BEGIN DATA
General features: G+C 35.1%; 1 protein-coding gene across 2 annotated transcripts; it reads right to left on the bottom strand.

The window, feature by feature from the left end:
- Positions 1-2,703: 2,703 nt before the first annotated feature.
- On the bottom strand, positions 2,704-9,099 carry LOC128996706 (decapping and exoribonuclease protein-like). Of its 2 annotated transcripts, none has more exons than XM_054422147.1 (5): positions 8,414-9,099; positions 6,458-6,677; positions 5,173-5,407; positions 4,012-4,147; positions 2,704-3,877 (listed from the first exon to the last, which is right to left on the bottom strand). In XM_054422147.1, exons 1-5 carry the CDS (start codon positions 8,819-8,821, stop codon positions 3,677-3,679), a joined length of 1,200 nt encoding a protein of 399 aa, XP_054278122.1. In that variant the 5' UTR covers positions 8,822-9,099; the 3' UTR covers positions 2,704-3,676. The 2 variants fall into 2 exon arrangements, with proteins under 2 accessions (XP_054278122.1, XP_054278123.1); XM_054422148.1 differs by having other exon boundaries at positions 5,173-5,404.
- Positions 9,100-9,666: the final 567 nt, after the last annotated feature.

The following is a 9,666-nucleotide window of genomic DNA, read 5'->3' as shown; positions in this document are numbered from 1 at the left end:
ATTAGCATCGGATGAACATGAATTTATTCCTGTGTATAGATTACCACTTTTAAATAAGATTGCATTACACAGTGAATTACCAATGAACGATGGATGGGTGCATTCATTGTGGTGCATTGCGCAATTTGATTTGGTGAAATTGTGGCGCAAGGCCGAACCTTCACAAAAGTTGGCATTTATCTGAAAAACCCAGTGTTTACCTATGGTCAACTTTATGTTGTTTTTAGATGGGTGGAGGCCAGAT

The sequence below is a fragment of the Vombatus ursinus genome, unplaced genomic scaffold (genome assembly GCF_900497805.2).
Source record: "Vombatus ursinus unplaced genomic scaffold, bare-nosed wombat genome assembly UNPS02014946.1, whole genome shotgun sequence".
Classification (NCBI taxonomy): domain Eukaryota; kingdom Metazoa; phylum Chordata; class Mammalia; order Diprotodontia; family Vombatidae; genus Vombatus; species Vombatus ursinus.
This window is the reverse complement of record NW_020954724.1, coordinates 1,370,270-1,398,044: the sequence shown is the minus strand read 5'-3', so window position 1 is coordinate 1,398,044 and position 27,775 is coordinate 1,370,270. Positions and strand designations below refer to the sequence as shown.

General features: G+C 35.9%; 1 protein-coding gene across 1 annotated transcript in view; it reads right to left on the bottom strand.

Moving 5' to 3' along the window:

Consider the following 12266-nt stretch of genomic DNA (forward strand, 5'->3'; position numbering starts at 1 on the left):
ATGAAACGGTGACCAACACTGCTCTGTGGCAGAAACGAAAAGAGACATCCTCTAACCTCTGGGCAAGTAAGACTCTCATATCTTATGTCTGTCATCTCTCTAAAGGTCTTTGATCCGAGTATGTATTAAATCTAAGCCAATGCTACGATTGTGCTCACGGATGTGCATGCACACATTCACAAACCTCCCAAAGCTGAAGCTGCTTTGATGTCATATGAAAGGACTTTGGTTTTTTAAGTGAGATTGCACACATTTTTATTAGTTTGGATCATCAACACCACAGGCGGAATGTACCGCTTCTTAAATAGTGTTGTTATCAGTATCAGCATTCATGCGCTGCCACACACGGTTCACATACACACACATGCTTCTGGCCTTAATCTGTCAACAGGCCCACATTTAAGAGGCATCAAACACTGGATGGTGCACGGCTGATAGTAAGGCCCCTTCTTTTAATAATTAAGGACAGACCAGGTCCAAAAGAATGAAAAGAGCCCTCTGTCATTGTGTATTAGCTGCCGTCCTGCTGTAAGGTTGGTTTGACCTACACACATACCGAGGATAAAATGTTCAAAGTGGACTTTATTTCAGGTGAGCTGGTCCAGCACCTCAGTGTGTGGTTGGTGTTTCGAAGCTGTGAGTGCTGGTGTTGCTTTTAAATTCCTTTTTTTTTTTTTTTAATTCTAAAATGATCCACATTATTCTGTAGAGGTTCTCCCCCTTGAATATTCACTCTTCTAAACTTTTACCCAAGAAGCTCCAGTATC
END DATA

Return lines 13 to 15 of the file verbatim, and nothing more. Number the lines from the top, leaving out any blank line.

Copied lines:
Moving 5' to 3' along the window:

Consider the following 12266-nt stretch of genomic DNA (forward strand, 5'->3'; position numbering starts at 1 on the left):
ATGAAACGGTGACCAACACTGCTCTGTGGCAGAAACGAAAAGAGACATCCTCTAACCTCTGGGCAAGTAAGACTCTCATATCTTATGTCTGTCATCTCTCTAAAGGTCTTTGATCCGAGTATGTATTAAATCTAAGCCAATGCTACGATTGTGCTCACGGATGTGCATGCACACATTCACAAACCTCCCAAAGCTGAAGCTGCTTTGATGTCATATGAAAGGACTTTGGTTTTTTAAGTGAGATTGCACACATTTTTATTAGTTTGGATCATCAACACCACAGGCGGAATGTACCGCTTCTTAAATAGTGTTGTTATCAGTATCAGCATTCATGCGCTGCCACACACGGTTCACATACACACACATGCTTCTGGCCTTAATCTGTCAACAGGCCCACATTTAAGAGGCATCAAACACTGGATGGTGCACGGCTGATAGTAAGGCCCCTTCTTTTAATAATTAAGGACAGACCAGGTCCAAAAGAATGAAAAGAGCCCTCTGTCATTGTGTATTAGCTGCCGTCCTGCTGTAAGGTTGGTTTGACCTACACACATACCGAGGATAAAATGTTCAAAGTGGACTTTATTTCAGGTGAGCTGGTCCAGCACCTCAGTGTGTGGTTGGTGTTTCGAAGCTGTGAGTGCTGGTGTTGCTTTTAAATTCCTTTTTTTTTTTTTTTAATTCTAAAATGATCCACATTATTCTGTAGAGGTTCTCCCCCTTGAATATTCACTCTTCTAAACTTTTACCCAAGAAGCTCCAGTATC